Serval and Cheetah Cross Paths, Slow-motion Standoff Ensues

Photo by Bernard Dupont

A serval and a cheetah crossed paths, and a slow-motion showdown — not unlike what you might see in two housecats — ensued.

Gavin Newfield and Mika Solomon were on safari at Pilanesberg Game Reserve in South Africa when they happened upon the rare sighting. The serval was strolling along the road when he caught sight of the cheetah, who was accompanied by 3 others.

Initially, the two seemed unsure of how they should react to one another. The serval arched its back and froze — quite reminiscent of a frightened domestic cat — as the cheetah moved cautiously toward it.

They spent minutes in a kind of slow-motion face off, sizing each other up as if trying to decide whether or not a battle was worthwhile.

As the cheetah gets too close for comfort, the serval holds its own, displaying its teeth, yowling, and raising the hair on its back.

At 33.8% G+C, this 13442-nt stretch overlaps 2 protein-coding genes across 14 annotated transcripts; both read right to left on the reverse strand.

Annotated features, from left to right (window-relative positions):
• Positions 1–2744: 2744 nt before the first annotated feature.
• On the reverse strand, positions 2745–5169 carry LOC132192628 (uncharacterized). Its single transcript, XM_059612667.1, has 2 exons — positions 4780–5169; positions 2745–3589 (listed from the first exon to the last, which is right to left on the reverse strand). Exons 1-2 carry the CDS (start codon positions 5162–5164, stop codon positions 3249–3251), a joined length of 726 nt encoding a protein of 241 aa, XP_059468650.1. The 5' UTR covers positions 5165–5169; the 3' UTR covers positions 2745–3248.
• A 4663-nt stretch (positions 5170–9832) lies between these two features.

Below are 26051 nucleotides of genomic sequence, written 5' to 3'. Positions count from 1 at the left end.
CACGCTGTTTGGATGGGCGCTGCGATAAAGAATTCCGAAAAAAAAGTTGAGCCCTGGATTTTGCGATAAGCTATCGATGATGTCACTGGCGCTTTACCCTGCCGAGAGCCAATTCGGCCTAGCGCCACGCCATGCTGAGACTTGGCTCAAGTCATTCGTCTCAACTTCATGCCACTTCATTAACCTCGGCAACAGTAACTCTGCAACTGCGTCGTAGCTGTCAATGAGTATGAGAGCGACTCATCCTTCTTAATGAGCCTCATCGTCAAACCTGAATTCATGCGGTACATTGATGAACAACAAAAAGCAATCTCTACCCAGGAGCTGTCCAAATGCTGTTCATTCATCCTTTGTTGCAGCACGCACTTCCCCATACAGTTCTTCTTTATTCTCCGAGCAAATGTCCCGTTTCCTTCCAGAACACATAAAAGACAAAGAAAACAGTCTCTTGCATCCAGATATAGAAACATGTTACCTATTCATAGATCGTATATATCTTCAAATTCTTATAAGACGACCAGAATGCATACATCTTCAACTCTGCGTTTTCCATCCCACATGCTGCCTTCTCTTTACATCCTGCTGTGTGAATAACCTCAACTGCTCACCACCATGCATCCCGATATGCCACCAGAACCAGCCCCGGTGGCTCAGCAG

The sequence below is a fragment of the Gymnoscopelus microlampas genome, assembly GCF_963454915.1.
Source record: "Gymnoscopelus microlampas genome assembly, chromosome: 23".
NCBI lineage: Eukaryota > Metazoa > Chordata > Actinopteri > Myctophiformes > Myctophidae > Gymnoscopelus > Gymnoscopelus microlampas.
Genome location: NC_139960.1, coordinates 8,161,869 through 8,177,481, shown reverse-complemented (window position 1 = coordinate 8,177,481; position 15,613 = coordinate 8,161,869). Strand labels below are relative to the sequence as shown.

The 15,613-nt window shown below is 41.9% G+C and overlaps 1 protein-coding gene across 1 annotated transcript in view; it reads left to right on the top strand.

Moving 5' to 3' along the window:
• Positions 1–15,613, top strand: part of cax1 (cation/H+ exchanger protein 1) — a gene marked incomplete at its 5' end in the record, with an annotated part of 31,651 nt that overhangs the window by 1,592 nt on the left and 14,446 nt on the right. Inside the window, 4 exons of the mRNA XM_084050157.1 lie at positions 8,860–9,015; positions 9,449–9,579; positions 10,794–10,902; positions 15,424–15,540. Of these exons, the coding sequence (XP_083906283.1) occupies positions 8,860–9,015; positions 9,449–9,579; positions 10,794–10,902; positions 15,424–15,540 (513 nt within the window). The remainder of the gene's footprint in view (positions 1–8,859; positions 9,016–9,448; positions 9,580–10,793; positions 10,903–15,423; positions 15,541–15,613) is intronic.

At this point, the cheetah decides that an attack isn’t worth its precious energy and saunters away in arrogant cat-like fashion. A wise decision.

Latest Sightings reported that in the end, the serval made a run for it and the cheetahs pursued a wildebeest that was grazing nearby.

Servals are solitary animals that walk up to 2.5 miles each day in search of food. These cats are vulnerable to predation by hyenas and wild dogs, and will generally try to hide from them until they get too close, at which point they’ll generally high-tail it out of there — similar to what this solo serval did here. The cats tend to avoid confrontation when possible rather than fight. Can’t blame ’em, can you?

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